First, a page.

Monthly Archives: March 2010

Learning How You Learn

With work, personal, and many other demands, it is critical to be as productive as possible; and understanding learning styles can help maximize efficiency. Below is an outline inspired by a class so you too can learn how you learn—to most effectively tailor to it.

Note: this is a recap of Learning Styles and Strategies by educators Richard Felder and Barbara Soloman and is reproduced with permission.

  • Active and/or Reflective
    • Active learners learn by doing things such as discussing or applying it
    • Reflective learners learn by thinking things through first
  • Sensing and/or Intuitive
    • Sensing learners tend to prefer facts, details, practicality, real world connections, and established methods
    • Intuitive learners tend to prefer discovering relationships and possibilities and tend to work faster and with more innovation
  • Visual and/or Verbal
    • Visual learners do well processing information through diagrams, sketches, photographs, and so forth
    • Verbal learners do well writing summaries, outlines, and listening to and explaining information, and the like
  • Sequential and/or Global
    • Sequential learners like linear steps that follow in logical order
    • Global learners like more random larger jumps to suddenly “get it”

Still not sure which style you are? Take this questionnaire to find out. Then become a part of the discussion, by relaying your learning preferences and what mediums teach you best.

Want More? Check out this article on “Technology as a Learning tool,” this index of “Seven Things You Should Know About” technologies and the like, and this three-part series of “100 Web Tools to Enhance Collaboration.” Just be sure to return and share your knowledge.

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Filed under accomplish, Advice, Barbara Soloman, Learning, Learning How You Learn, Learning Preferences, Learning Styles, Learning with Technology, Opportunity, Positioning, Richard Felder, Success

Q & A with NYOF Founder Olga Murray

A few days ago I had the good fortune of doing a Q & A with Olga Murray. Soon before her retirement from practicing law in San Francisco she was trekking the Himalayan Mountains when she broke her leg. A local porter carried her for days, which significantly touched Murray, and then she was moved again by the countless children at the hospital with such terrible disabilities and bleak resources. So soon after her fall—in 1984, she started to work with children in Nepal. In 1990 she founded the Nepalese Youth Opportunity Foundation. NYOF’s mission is to empower the youth of Nepal—and already their successes include freeing over five-thousand girls from bondage. But even after around two decades of service, Murray says she believes that there is still much work to be done. The eighty-four-year-old Californian volunteers full time to lead her causes forward, even living much of her time in Kathmandu, where she was when I interviewed her. Below is her insight:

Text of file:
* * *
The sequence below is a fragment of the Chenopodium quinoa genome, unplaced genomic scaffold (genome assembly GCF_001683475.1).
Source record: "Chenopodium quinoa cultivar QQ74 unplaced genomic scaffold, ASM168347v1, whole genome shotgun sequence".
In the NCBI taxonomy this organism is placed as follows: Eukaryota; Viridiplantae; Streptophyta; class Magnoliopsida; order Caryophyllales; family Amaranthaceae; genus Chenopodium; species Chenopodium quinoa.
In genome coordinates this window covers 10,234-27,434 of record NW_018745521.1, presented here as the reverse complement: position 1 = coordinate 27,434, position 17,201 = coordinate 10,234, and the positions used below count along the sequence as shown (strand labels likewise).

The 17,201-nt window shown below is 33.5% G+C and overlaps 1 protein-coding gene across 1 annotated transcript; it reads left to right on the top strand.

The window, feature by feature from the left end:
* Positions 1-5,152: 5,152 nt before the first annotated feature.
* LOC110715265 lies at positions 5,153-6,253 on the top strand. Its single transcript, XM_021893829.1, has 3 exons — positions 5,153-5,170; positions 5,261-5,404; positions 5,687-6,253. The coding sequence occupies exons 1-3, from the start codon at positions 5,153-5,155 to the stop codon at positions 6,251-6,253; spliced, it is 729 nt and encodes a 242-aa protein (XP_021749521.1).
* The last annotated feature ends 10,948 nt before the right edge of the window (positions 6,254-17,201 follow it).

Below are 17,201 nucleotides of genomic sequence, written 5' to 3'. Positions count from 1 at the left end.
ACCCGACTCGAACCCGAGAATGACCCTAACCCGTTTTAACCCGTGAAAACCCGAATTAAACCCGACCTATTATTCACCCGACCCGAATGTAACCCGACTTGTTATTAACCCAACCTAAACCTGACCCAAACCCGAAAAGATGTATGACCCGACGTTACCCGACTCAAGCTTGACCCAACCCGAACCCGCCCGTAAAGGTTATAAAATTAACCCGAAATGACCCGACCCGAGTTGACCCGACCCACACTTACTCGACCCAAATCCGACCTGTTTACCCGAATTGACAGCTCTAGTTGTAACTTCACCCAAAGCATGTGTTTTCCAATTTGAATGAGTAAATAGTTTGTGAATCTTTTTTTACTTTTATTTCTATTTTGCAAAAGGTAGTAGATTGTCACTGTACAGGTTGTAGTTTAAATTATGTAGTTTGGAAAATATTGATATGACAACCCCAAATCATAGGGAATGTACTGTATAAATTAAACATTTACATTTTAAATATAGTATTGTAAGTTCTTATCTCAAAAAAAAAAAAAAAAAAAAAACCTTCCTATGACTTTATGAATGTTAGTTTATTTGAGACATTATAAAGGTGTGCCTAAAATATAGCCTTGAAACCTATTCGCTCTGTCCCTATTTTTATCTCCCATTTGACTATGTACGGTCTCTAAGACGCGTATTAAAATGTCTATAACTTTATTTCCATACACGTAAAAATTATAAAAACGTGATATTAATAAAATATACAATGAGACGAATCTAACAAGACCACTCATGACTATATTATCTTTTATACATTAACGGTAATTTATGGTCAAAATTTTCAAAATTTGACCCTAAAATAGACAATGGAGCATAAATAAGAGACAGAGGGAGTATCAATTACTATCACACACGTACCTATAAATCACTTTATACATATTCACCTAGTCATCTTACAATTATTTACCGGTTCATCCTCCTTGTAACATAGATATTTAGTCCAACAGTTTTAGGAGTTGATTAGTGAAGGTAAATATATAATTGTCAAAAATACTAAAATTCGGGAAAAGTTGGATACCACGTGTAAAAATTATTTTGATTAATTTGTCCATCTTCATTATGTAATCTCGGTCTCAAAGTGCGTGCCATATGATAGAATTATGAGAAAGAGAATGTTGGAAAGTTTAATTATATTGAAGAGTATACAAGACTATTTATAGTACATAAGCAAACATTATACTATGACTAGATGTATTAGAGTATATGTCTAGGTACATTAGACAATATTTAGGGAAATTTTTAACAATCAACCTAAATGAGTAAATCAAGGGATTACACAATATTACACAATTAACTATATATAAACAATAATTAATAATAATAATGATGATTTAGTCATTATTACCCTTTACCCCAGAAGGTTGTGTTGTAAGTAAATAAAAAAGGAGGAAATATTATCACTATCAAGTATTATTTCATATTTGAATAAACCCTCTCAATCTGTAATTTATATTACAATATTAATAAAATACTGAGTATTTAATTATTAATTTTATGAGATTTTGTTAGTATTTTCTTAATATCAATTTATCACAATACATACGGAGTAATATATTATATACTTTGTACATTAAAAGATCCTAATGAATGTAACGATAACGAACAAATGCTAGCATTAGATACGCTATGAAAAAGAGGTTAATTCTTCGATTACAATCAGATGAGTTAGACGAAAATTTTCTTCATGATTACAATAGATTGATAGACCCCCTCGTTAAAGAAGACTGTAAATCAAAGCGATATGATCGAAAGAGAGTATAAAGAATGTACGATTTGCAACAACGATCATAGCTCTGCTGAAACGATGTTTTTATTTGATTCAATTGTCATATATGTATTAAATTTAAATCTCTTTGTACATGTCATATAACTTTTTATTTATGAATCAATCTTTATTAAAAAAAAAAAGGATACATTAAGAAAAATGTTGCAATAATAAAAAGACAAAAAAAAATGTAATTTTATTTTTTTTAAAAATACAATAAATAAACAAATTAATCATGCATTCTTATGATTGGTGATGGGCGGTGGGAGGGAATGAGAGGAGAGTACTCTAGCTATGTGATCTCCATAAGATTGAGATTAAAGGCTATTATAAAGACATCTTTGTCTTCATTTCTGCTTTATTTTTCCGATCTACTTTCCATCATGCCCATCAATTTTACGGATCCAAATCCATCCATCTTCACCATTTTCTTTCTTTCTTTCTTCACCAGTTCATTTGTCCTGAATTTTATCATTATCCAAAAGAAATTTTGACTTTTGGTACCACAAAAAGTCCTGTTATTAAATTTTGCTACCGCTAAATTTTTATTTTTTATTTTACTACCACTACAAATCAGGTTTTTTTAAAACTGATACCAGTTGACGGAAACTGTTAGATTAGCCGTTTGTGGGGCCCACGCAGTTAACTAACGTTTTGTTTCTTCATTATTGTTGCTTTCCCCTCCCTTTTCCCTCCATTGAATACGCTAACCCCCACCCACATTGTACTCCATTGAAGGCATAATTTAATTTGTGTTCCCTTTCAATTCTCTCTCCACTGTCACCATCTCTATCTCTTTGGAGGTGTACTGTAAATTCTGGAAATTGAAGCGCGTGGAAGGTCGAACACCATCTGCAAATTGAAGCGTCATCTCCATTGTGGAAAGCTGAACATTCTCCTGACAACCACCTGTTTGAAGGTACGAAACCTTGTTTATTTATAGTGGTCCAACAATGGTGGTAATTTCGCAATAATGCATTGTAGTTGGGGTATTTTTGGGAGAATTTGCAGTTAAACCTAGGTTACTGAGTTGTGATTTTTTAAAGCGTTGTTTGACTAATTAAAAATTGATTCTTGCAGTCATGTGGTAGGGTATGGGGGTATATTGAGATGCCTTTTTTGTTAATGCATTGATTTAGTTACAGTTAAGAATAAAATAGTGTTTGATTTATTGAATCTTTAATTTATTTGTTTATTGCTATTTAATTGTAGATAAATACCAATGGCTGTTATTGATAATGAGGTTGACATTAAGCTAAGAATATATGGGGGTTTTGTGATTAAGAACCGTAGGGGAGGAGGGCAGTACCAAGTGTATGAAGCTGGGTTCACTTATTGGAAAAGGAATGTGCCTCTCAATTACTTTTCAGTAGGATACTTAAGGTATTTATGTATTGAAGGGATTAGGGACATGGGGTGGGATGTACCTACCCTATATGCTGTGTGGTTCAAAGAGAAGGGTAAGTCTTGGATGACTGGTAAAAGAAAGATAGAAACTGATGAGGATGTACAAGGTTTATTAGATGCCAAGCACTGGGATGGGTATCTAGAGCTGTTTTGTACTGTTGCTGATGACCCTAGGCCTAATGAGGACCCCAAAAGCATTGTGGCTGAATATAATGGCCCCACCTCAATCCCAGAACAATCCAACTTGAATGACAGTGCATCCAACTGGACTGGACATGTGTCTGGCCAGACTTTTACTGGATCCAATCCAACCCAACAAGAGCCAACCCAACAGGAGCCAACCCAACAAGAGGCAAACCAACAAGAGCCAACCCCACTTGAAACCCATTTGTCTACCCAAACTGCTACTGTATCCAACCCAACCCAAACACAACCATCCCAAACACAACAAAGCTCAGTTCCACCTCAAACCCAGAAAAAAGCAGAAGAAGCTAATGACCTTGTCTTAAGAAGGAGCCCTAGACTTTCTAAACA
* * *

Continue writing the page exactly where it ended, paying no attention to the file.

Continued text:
When and why did you get into service work? Because I was approaching retirement, always had an interest in children, and wanted to do something to help them.

Before NYOF how did you picture retirement? I thought I would work as an advocate for a child in court or tutor at a community center, but I fell in love with the children of Nepal when I came trekking here in 1984, and decided that I would work with impoverished children here.

How did you start the nonprofit? NYOF developed organically, driven by the needs of children in Nepal. We started out by giving scholarships to orphans, but expanded to other programs when we encountered children in dire circumstances who really needed help.

How did you obtain support? At first, through friends. Later, we became more organized, wrote grant applications to foundations, and increased our donor base through publicity.

Is the work what you expected? Why or why not? The work has far exceeded my expectations both in scope and [in] the amount of satisfaction I get every day from knowing that we are providing a better life to thousands of Nepali children.

What were the needs you were originally filling? At first, we started by giving college scholarships, but eventually [we] increased our scholarship base to disabled children, those whose parents could not afford primary school, those who had no homes, and poor children in villages so that today we support thousands of youngsters in school, from kindergarten to medical school.

How have those needs evolved? They evolved from our observations about the needs of children in Nepal. When many children were dying or became stunted because of malnutrition, we began a nutritional rehabilitation home to restore them to health and educate their mothers about child care. [Today NYOF has restored the health of more than five thousand children and has educated thousands.] We now have ten such facilities all over the country. When we learned that little girls were being bonded away for fifty dollars a year for labor, we began a program to eradicate the practice, which is now on the verge of success. [Estimates are that around 1200 girls, which is twenty percent of the former total number, still need to be rescued from bondage.] When we discovered children who had no homes and no hope for an education, we established two homes for children—one for boys and one for girls.